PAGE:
Dexter's temporary Love Interest during season 2 who eventually becomes one of the story arc's main antagonists. Lila become Dexter's sponsor when he enrols in NA meetings as his alibi. She learns of his "addiction" early on, finds a connection between herself and Dexter and later professes to be his soulmate. Dexter finally kills her after she murders Doakes "for him", believing that Dexter will run away with her, and tried to kill Astor and Cody when he goes back to Rita.
Big Bad Girlfriend: In Season 2. She serves as a straightforward villainous component of the story arc's Big Bad Ensemble. After befriending Dexter, she acts as a corrupting influence to him before ultimately posing a direct threat to his loved ones.
Bitch in Sheep's Clothing: She seems like a caring Narcotics Anonymous sponsor, right? Well, she might be, but she's also a psychotic pyromaniac.
Cute and Psycho: She's fun, kooky and extremely sexy...she's also unpredictable, obsessive and psychotic.
Eerie Pale-Skinned Brunette: She's an attractive woman, but her pale skin is a weird sight in sun-kissed Miami. Deb refers to her as Elvira or vampire, and lastly describes her as "pale as a fucking corpse". She really is a dangerous woman.
Evil Brit: Deb even comments on her being a 'English titty vampire' which is...not an inaccurate description.
Femme Fatale: She once killed an abusive boyfriend by burning his house down while he was in it. She initially didn't know he was in the house, but she doesn't seem to have many regrets about the outcome.
Manic Pixie Dream Girl: A deliberate deconstruction of this trope. She has all the hallmarks of the crazy girl who encourages the buttoned-up hero to let his wild side out, but she's seriously and dangerously mentally disturbed and Dexter's wild side really shouldn't be let any further off the hook than it usually is.
Monster Fangirl: She's still madly in love with Dexter when she finds out that he's secretly a Serial Killer, and even calls him a "poor creature" who just needs someone to understand him.
Ms. Fanservice: Besides being played by the very attractive Jaime Murray, she's frequently shown in sexy and nude scenes.
Pyro Maniac: Fire is her weapon of choice, which she uses to burn her apartment, kill her ex-boyfriend and kill Doakes. It also works as an allusion to her wild, uncontrollable and destructive personality.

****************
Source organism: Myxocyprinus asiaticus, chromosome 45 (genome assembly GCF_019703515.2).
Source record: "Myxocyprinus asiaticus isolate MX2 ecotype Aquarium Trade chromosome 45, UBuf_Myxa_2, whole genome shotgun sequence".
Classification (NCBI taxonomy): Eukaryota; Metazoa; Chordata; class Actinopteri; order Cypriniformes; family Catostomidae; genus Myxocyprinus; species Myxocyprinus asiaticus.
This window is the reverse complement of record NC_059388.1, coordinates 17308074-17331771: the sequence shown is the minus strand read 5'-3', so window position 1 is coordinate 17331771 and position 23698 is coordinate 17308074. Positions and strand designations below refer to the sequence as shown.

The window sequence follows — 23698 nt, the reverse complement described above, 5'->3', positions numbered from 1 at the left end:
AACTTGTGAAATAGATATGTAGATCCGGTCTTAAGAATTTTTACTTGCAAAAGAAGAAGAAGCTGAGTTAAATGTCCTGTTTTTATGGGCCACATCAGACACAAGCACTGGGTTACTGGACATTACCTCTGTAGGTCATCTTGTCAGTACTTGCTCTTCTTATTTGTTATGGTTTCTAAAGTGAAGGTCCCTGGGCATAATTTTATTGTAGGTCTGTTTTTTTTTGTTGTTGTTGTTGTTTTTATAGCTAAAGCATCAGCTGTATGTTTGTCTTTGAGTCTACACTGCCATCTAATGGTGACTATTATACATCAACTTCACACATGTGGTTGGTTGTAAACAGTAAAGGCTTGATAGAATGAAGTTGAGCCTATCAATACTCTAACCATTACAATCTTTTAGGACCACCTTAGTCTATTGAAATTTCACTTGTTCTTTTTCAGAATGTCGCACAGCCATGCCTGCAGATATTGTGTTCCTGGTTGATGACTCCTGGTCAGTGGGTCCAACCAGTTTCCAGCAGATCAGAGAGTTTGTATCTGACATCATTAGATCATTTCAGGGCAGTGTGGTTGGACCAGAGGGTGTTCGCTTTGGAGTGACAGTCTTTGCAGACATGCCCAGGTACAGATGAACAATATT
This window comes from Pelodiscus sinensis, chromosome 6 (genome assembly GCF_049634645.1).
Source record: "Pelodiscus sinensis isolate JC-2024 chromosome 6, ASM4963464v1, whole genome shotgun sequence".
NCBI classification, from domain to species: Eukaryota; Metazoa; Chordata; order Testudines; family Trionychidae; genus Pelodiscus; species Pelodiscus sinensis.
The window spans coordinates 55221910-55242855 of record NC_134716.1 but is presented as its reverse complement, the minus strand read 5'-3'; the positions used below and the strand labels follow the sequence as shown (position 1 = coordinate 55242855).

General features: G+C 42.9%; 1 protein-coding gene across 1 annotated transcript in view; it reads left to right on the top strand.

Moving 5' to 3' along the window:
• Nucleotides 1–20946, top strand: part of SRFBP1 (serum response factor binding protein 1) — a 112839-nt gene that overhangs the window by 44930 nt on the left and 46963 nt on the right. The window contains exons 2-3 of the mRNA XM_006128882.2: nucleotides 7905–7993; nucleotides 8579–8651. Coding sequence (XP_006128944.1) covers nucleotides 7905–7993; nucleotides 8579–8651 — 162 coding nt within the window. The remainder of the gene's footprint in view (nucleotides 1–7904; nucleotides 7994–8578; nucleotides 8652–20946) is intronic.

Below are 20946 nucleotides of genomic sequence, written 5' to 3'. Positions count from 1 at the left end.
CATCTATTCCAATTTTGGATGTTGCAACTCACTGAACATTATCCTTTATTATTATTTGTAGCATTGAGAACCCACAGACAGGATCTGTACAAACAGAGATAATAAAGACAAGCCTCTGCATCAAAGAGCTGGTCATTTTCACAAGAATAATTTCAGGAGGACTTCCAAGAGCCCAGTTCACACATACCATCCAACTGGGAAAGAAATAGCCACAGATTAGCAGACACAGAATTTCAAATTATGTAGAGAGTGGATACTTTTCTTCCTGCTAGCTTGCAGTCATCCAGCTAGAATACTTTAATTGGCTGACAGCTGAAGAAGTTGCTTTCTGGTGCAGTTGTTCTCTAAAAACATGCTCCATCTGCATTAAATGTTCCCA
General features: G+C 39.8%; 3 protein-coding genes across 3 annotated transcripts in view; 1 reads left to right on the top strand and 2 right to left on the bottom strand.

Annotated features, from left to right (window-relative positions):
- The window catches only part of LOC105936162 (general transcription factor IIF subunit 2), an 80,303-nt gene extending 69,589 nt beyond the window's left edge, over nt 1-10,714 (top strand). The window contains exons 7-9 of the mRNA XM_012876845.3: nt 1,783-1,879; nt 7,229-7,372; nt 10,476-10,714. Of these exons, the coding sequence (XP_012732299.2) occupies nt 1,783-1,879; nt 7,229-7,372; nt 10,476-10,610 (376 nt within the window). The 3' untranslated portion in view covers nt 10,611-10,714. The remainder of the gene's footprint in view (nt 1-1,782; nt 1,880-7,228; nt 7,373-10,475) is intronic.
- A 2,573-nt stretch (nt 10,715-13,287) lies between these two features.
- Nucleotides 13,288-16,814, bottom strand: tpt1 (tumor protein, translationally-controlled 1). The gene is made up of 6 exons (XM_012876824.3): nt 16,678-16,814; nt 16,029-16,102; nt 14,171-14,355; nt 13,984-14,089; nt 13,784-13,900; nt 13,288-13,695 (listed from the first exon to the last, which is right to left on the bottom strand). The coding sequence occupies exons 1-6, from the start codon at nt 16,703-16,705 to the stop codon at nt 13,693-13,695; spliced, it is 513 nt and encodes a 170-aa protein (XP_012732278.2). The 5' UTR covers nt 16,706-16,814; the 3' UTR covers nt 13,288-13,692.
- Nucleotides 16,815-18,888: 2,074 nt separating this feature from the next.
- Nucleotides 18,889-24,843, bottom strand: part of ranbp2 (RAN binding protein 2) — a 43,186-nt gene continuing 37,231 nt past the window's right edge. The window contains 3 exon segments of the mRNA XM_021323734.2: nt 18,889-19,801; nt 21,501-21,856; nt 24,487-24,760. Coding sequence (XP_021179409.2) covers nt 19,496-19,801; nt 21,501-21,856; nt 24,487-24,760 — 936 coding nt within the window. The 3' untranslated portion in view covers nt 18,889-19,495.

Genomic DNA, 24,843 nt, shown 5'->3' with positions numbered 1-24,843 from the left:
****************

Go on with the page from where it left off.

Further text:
Raven Hair, Ivory Skin: She's a great beauty with pale skin and black hair. Angel absolutely admires her looks and calls her a pretty porcelain doll.
Yandere: She quickly becomes obsessed with Dexter, to the point of adoring him even after she finds out he's a notorious Serial Killer.
" I am the last person you wanna fuck with because I will fuck you BACK in ways you never even imagined!"
Played by: Jimmy Smits
"I'll do what I want to whom I want, to whoever I want! Count on it!"
Assistant District Attorney who befriends Dexter in season 3 after Dexter accidentally kills his brother in self defense, and Miguel later catches Dexter with blood on his hands after Dexter kills the man who Miguel believes is responsible for his brother's death. This leads to an odd partnership, however Miguel becomes increasingly unstable and eventually murders an innocent woman, and Dexter is forced to kill him after realizing that Miguel has been manipulating him all along.
Big Bad Friend: In Season 3, he turns out to be manipulating Dexter throughout pretending to be his friend. When his facade crumbles, he stops pretending.
Bitchin Sheeps Clothing: He cultivates the perception that he is the most level-headed and upstanding of his siblings in stark contrast to his hot-headed younger brother, Ramon. However, he is ultimately revealed to be a corrupt narcissist whose destructive wake is the primary cause of Ramon's Hair-Trigger Temper.
The Charmer: He's done so well politically as a result.
Pet the Dog: He seems to genuinely care for his brothers and also values Dexter's friendship in his own narcissistic way. This is made apparent at the moment of his death when he expresses sincere anguish after Dexter admits to killing his younger brother, Oscar.
"You're like a child......You dream of a heaven you'll never see."
The Big Bad of season 4, a mysterious, malevolent figure who kills in threes, referred to by Dexter as "the most successful serial killer to ever get away with it". Dexter tracks down Trinity only to find that Arthur has a family and hides within his community, just like Dexter himself and realizes that he may be able to learn a thing or two from him.
Baitthe Dog: Despite being revealed as a serial killer early on in Season 4, he initially appears to be a loving husband and father who is otherwise tortured by a tragic past and a compulsive need to kill. At one point, Dexter even views him as a possible role model and decides to delay killing him long enough to learn how he has successfully led a double life for so long. However, as the season progresses, he is ultimately revealed to be a self-pitying sociopath who rules his family through fear and brutality.
Badass Grandpa: Despite being at least 60 years old, Arthur's decades of experience as a killer coupled with his large size endow him with a substantial physical edge over most opponents. This is demonstrated when he subdues a strong individual like Dexter in a chokehold and overpowers his extremely athletic and muscular son, Jonah, with startling ease. Similarly, during the course of searching for Dexter in Miami, he brutally beats to death a far younger man with little more than his bare hands.
Consummate Liar: An uncannily adept one whose skills surpass even Dexter. He reveals himself to be capable of effortlessly cultivating an affable and kindly public persona, lulling potential victims into a false sense of security, as well as feigning affection for his family whom he has little regard for (if any).